‘Arcane tax rules’ stopping charity service users from having a say, warn campaigners

Charity beneficiaries are being denied a say in how services are delivered due to ‘arcane tax rules’, according to campaigners.

The Austerity Action Group has found that more than a third (35%) of service users are taking a reduced rate or only accepting expenses when taking part in service delivery research due to fears that payment would hinder their benefits or tax.

In more than a fifth (22%) of cases people with personal experience of using services were not paid at all.

Good practice when consulting beneficiaries and those with personal experience of services is to pay them for their expertise, says the group, which has been formed by the Social Workers Union and the British Association of Social Workers.

It says a current lack of clarity over tax rules for those taking part in research affects charities, councils and universities, who work with people with personal experience of issues such as poverty and homelessness.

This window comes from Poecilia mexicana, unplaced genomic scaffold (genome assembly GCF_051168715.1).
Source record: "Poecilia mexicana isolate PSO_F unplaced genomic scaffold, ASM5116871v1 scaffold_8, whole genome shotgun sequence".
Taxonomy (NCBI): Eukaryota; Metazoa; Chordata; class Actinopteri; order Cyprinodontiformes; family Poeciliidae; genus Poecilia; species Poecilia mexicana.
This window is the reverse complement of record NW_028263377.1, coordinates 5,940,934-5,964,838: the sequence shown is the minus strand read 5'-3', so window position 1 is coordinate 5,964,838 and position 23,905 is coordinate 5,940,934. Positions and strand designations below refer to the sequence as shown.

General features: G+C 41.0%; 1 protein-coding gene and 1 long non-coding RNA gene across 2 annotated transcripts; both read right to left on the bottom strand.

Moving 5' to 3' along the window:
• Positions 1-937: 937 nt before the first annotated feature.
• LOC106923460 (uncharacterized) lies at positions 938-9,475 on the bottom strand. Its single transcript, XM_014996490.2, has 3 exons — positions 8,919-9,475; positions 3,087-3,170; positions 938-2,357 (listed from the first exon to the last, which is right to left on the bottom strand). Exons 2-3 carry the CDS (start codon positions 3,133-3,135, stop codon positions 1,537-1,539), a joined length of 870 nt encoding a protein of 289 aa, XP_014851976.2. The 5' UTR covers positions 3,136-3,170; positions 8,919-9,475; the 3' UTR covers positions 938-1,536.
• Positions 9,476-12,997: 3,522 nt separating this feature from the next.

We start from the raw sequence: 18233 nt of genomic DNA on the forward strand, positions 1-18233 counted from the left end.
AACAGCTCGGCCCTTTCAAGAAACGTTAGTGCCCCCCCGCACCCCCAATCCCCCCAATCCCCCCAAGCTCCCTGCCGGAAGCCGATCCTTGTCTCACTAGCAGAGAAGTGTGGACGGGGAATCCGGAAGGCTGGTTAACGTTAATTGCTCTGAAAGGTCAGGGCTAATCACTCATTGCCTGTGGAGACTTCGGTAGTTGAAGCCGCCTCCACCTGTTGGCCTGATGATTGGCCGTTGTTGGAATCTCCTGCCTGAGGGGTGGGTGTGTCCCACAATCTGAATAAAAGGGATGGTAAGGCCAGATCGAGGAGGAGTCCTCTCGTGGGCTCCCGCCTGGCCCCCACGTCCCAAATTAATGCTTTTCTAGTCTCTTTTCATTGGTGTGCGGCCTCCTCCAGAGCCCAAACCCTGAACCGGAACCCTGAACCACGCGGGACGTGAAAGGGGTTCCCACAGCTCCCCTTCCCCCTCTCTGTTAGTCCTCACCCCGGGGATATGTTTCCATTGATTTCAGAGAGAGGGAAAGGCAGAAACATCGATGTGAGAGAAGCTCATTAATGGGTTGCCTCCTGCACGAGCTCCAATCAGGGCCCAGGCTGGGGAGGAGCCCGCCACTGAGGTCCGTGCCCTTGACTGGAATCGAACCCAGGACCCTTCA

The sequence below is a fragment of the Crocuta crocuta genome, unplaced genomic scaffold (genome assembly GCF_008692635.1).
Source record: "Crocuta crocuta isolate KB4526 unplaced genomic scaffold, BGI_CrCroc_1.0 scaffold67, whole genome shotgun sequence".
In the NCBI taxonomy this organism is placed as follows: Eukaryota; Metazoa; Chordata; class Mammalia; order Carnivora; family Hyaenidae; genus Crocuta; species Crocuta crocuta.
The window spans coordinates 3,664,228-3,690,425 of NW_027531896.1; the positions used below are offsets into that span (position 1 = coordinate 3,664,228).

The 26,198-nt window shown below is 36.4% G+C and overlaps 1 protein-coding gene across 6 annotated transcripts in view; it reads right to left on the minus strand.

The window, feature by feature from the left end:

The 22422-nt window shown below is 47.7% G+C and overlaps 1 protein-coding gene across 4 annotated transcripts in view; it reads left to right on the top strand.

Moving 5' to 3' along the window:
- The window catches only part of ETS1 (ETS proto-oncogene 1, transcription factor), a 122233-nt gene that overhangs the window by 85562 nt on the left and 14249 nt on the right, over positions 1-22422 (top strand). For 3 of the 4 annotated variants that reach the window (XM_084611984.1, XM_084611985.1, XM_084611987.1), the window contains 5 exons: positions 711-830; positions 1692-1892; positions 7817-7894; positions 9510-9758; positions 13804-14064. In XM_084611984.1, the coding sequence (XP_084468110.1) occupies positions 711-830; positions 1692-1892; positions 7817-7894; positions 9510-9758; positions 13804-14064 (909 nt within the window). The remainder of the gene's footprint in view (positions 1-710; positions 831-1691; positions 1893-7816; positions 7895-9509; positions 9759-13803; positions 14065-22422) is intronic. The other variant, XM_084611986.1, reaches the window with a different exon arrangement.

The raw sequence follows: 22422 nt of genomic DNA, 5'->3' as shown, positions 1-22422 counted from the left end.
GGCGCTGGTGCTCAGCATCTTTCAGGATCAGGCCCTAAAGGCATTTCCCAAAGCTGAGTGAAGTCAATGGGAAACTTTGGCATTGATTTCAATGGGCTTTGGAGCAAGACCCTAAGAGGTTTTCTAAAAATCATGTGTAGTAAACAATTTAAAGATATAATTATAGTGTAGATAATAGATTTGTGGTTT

One beneficiary said: “Using lived experience is not cost free, either emotionally or physically. If I am making a contribution to a project I expect to be paid, just like all the other professionals or consultants around the table.

“There also needs to be payment for preparation, it is not easy just to rock up and share some very traumatic and discriminatory experiences about services.”

Another said: “I have previously had to declare my earnings from such involvement, which then affected our family income, and my mental health because of the stress of worrying about whether and how much my benefits would be affected.

“My disabled daughter had similar issues, and we had to go through the process of getting her earnings recognised as therapeutic earnings, which I had to organise on her behalf.”

The group has written to the Treasury to ensure that payments for those participating in research are exempt from tax.

It also wants clarity that this earnings exemption applies to income assessed for benefits thresholds.

“We rely on people with lived experience of issues to contribute to research and service development,” said Austerity Action Group member and social worker Angi Naylor.

The Austerity Action Group collected responses from 64 service users for its research.

    Share Story:

Recent Stories


How does a digital transformation affect charity fundraising?
After an extremely digital couple of years, charities have been forced to adopt new technologies at a rapid pace. For many charities, surviving the pandemic has meant undergoing a fast and efficient digital transformation, simply to exist in a remote world. But what effects has this had on fundraising? And what lessons can charities learn from each other? Lauren Weymouth chats with experts from software provider, Advanced, to find out more.

Better Society